More on Corporate Disasters and Stock Prices

Costa ConcordiaA few weeks ago, I asked whether financial markets systematically exaggerate legal risk to public companies stemming from high-profile corporate scandals. Today I continue the theme of that post by arguing that:

(1) if GM shares continue their impressive rebound, it would hardly be the first time in recent years, and

(2) depending on the industry, the effects can extend beyond the directly affected company’s stock and impact the sector of which it is a part.

(1) The GM share price recovery has at least one recent precedent. Remember the Costa Concordia disaster? The Carnival Cruise Lines-owned ship capsized off the coast of Italy on Friday, January 13, 2012, killing 32. The world was shocked at the ineptitude that caused the wreck, the rescue took longer than most would have expected, and the enormous capsized ship made for an unusual visual, dominating the news for a couple weeks.

At the time, in addition to talk about Carnival’s estimated non-insured losses, there was a lot of loose speculation that the disaster might constitute some sort of watershed for the cruise industry, consigning the likes of Carnival to secular decline due to a combination of litigation, regulation, and consumer fears.

Were these sentiments reflected in Carnival Corporation’s share price? Apparently some mix of them was, for a while. Here is Carnival stock (in blue) versus the S&P (red) for calendar year 2012. We see a sharp drop immediately following the disaster (at the left-hand side), followed by a recovery.

Overall performance for 2012 was nearly identical — +11.56% for Carnival versus +11.68% for the S&P. But that somewhat masks the likely impact of the disaster on prices.

Here is another comparison, from January 17, 2012 (the first full trading day after the disaster) to year end. Carnival’s stock performance is more than double the S&P’s over the same period:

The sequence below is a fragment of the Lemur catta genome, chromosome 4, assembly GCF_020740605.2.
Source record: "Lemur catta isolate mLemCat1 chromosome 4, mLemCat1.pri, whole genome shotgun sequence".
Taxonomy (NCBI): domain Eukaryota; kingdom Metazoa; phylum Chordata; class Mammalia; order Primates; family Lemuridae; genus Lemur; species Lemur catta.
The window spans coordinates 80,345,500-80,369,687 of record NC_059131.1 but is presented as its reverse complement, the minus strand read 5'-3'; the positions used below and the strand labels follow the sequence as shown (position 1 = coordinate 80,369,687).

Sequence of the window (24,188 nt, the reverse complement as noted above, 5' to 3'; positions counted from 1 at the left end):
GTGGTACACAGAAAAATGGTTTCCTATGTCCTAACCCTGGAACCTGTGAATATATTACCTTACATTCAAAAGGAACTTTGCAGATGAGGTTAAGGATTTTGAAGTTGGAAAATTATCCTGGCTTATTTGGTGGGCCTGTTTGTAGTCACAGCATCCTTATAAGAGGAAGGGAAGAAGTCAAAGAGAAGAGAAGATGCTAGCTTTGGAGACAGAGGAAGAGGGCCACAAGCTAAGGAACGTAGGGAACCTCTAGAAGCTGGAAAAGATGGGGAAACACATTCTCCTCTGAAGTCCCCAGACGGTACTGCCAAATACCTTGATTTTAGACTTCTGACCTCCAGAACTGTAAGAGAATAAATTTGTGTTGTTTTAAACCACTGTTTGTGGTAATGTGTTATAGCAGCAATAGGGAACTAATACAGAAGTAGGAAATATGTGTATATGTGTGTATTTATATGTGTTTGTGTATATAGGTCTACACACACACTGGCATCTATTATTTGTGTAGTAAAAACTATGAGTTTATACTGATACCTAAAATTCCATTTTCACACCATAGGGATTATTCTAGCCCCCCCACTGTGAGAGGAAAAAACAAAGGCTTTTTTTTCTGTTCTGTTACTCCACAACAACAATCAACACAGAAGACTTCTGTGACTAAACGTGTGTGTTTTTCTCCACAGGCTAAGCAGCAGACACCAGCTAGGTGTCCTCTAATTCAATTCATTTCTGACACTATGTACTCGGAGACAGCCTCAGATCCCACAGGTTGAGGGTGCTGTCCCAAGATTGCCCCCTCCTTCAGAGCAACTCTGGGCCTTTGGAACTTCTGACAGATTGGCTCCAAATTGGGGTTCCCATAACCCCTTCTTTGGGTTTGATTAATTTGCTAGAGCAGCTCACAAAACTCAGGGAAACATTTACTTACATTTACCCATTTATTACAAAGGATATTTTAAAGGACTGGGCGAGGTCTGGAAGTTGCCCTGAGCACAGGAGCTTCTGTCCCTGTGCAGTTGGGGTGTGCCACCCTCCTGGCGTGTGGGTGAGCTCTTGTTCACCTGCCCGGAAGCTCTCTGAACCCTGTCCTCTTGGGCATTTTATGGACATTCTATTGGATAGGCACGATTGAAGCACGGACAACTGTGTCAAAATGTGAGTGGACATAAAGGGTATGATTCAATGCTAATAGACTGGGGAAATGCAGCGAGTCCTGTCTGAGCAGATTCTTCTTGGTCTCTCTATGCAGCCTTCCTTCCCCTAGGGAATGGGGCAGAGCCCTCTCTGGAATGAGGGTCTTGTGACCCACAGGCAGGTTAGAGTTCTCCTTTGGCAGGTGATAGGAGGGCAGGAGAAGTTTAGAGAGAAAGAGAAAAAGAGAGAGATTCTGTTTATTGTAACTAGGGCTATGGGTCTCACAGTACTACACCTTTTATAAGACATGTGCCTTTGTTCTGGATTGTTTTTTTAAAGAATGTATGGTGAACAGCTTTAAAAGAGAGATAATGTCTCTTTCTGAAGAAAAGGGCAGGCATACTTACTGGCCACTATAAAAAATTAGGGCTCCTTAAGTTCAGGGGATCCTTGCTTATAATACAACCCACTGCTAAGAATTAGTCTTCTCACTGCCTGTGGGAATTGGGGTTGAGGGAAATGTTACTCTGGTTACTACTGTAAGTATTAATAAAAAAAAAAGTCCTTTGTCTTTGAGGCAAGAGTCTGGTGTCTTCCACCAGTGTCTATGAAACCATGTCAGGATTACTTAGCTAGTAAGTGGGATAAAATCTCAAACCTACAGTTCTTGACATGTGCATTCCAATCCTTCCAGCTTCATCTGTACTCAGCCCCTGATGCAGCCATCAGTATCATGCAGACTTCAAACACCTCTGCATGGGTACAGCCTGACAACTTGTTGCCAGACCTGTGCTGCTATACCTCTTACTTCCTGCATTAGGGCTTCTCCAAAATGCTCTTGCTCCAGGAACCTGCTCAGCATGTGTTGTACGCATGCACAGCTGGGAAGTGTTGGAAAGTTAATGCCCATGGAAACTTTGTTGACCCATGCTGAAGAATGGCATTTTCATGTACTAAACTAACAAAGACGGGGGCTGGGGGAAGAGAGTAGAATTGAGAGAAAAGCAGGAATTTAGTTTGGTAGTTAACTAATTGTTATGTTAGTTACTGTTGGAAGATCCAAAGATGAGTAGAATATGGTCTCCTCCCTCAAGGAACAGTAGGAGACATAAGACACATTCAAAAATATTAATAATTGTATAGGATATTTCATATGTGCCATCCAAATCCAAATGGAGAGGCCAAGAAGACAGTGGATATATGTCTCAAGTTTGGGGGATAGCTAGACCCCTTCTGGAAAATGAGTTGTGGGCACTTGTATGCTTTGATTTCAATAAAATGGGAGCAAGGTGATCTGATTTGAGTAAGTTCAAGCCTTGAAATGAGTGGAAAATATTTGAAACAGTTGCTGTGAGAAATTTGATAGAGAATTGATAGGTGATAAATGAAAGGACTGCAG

Screen Shot 2014-06-19 at 6.05.49 PM

One could interpret this reflexively to mean that investors should simply buy the affected company’s stock or stock options when disasters seem to be at their worst. For a few reasons (some of which I discussed earlier), I think that’s reading too much into it. The chief problem is that by definition, the Moment of Peak Disaster Impact is only knowable in retrospect. Of course, one could try to measure the Peak General Time of Probable Disaster Impact, and draw conclusions on that basis, but that’s not what I’m doing here. I am asking a simpler question: do markets overreact to corporate disasters, particularly corporate disasters that imply a high degree of legal risk? And the evidence for that from Carnival (and to date GM) seems strong.

(2) Can the impact of a corporate disaster extend beyond the affected firm to its industry? 

The Costa Concordia event also gives us some evidence for our intuition that a disaster affecting one company can probably impact other companies in the same industry. Like Carnival, shares of Royal Caribbean Lines, a major rival, dropped significantly upon news of the disaster. Compare the stock price performance of Royal Caribbean (in blue) with Carnival (red), from the trading day following the disaster (January 17) through the end of 2012. Both bounce back strongly, but what’s remarkable is that by year-end shares for the two companies end up in almost the same place—Royal Caribbean is up 26.07% and Carnival 24.22%.

RCL v. CCL

RCL v. CCL

I have no special insight into what explains these precise movements. But given that both companies’ stock prices were negatively impacted by the Costa Concordia, this impressive recovery certainly is consistent with a theory that markets overreact to disasters—and that competitor firms can experience both collateral damage and a recovery that broadly tracks that of the directly affected firm.

Finally, firms in the consumer discretionary category (like cruise lines) are probably more susceptible to this kind of indirect shock than manufacturers of cars and other durables, because it’s easier for consumers to shift their spending to different modes of leisure than different modes of transportation. If you are shopping for a new car and you learn GM recently sold cars that were dangerous, you might buy a different brand of car, but you are unlikely to all of a sudden start taking the bus. On the other hand, if a disaster shocks you into thinking cruise ships are dangerous, you have many other vacation options.

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